On their return to Britain the brothers attained national celebrity as folk singers; Billy Connolly and Van Morrison are just two of those who have acknowledged the McEwens as formative influences.

Alexander Dundas McEwen was born on May 16 1935, the fifth of seven children, at his family’s principal home, Marchmont, in Berwickshire. His father, Captain JHF McEwen, was a poet, translator and local Tory MP who subsequently became Under-Secretary of State for Scotland and was created a baronet. The McEwens were Roman Catholics; Alex’s father was a convert, while his mother had been born into the faith as a granddaughter on the distaff side of the 14th Lord Lovat.

At Eton, Alex was a sporting man, playing fullback for the school rugby XV. Influenced by their father’s love of traditional Scottish and French songs and their eldest brother Jamie’s passion for jazz and blues, Alex and Rory decided to learn the guitar. It was the blend of Scottish ballads, courtly French songs, sea shanties and the blues which gave the McEwen brothers their distinctive repertoire. They presented themselves as troubadours, tying silk ribbons to their instruments. On completing his National Service as an officer in the Cameron Highlanders, his father’s regiment, where his bomb-defusing technique showed a distinct disdain for danger, Alex declined a place at Cambridge to join Rory on their tour of the United States.

On arriving in New York they were put up by a family friend, Alice Astor, and were immediately welcomed into the world of her daughter, Romana von Hofmannsthal, destined to marry Rory.

Through the network of these new friends they managed to pay their way playing as a duo at parties and at some well-known New York venues, including the Blue Angel. They then travelled across the country, for much of the way accompanied by Karl Miller, later the founder of the London Review of Books, and his wife Jane.

When Rory returned home in 1957 to establish himself on the BBC’s peak-time evening television programme Tonight, Alex stayed in New York. He transformed his guitar technique by taking lessons from the Rev “Blind” Gary Davis, the “Harlem street singer” who influenced Bob Dylan and the Grateful Dead. Alex McEwen and Dylan are even thought to have played together at one gig. Once back in England in 1958, Alex joined the rota of singers on Tonight.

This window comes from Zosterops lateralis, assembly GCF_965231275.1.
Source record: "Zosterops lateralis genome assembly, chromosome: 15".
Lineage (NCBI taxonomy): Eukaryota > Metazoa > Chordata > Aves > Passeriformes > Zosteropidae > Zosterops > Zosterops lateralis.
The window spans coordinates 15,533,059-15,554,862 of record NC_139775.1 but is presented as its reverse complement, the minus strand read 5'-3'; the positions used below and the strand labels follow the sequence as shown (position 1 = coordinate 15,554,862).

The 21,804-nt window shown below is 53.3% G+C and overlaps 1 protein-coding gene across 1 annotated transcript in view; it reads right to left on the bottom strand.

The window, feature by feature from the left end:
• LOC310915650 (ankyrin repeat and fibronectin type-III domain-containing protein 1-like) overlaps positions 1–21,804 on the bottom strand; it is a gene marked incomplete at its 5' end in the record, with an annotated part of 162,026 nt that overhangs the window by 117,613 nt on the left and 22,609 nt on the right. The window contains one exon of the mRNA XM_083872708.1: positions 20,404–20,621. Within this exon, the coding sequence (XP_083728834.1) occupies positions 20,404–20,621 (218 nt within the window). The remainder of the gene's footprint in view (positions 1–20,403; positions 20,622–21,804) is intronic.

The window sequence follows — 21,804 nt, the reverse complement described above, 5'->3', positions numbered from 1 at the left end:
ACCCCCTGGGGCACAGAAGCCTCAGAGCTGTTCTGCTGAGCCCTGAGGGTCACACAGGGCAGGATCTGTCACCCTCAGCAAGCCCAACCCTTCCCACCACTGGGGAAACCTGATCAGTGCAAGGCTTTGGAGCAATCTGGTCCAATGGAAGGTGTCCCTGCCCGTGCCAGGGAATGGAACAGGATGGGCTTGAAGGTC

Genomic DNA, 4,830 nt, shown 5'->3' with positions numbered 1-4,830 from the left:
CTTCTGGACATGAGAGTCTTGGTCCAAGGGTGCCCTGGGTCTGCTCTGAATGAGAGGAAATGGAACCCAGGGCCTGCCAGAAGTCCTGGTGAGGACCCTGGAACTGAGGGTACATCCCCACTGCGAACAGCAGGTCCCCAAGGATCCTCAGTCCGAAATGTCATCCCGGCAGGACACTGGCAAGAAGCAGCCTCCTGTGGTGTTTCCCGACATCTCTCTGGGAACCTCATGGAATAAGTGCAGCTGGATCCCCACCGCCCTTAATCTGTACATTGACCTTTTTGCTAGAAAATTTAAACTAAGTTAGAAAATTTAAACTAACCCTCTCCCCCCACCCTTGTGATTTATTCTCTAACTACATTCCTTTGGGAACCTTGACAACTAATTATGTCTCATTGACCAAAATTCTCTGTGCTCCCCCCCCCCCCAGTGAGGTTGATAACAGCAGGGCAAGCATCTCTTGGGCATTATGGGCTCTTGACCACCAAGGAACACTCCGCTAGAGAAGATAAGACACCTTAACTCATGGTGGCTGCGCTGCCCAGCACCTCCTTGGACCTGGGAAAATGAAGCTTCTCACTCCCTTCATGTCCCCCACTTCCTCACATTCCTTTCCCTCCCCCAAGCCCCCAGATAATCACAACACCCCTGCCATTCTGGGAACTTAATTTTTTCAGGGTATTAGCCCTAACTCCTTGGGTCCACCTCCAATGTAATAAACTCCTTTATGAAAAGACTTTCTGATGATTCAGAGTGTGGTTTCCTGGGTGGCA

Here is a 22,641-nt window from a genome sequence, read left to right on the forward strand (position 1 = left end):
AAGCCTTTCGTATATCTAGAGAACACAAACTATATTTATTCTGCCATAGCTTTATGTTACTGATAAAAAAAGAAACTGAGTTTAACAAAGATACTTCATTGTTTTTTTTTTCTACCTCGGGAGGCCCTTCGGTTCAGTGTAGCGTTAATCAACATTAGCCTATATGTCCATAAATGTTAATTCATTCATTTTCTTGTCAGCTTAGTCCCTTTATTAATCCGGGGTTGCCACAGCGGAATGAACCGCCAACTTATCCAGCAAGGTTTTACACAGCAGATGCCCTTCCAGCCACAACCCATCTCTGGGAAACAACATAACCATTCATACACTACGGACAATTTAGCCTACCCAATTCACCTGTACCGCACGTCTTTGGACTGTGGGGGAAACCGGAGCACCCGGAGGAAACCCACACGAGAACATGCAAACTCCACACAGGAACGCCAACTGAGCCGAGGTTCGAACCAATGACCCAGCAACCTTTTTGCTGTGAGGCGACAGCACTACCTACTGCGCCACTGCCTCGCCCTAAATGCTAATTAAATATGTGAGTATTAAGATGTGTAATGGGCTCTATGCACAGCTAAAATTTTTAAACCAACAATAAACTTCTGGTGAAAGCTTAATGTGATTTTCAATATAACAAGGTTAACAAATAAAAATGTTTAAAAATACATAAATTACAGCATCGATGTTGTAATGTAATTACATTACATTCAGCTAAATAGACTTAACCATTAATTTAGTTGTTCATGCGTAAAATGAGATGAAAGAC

McEwen was, however, a countryman at heart; and in order to take over one of the Marchmont farms he studied agriculture at Moulton College, Northamptonshire. In 1960 he married Countess Cecilia Weikersheim, daughter of Prince Franz Weikersheim, of the imperial house of Hohenlohe-Langenburg, and Princess Irma Windisch-Grätz. After the wedding Alex and Cecilia settled at Whiteside on the Marchmont estate, and he combined farming with a flourishing musical career. He had a successful series on STV, Alex Awhile; a subsequent series on Border TV; and he headed the cast with Rory in their sell-out concert shows at successive Edinburgh Festivals. Among their guests were Martin Carthy, Bob Davenport, “Ramblin’’ Jack Elliott, Carolyne Hester, George Melly and the fiddler Dave Swarbrick (later of Fairport Convention).

Alex McEwen also appeared regularly on Rory’s late night music show Hullabaloo for independent television, a forerunner of Later with Jools Holland – the connection was reinforced when Jools Holland married Rory’s youngest daughter, Christabel.

With the fashion for pop music and the electric guitar replacing that for folk and jazz, and with three children to support, McEwen started a career with John Menzies in Edinburgh, whose chairman, Johnny Menzies, was a Berwickshire friend and neighbour. He was soon promoted to the board as personnel manager, a position he held until he took early retirement in 1985.

Music was not McEwen’s only artistic talent. He sculpted and carved with skill for his own amusement, wrote poems and had an eye for pictures which he put to use as a private dealer after he retired from Menzies. The parties he and Cecilia gave were famous, and invariably ended with a guitar session and rousing audience participation. Over the years many well-known faces were to be seen, from Terence Stamp and Jean Shrimpton in the 1960s to Drue Heinz (who gave McEwen a parrot which he cherished), Stephen Fry and Jools Holland.

McEwen was proud to be a Scots laird and a member of the Royal Company of Archers, the Queen’s Bodyguard for Scotland. He loved the Scottish countryside and was a crack shot as well as a deft fly fisherman. On Bardrochat’s notoriously terrible grouse shoots, guests walked miles for no reward and loved it because of the spirit and humour of their host.

Alex McEwen, who died on December 4, is survived by his wife, his daughter and two sons.

Willy’s Rare

From the record Folksong Jubilee EMI CLP 1220 1958.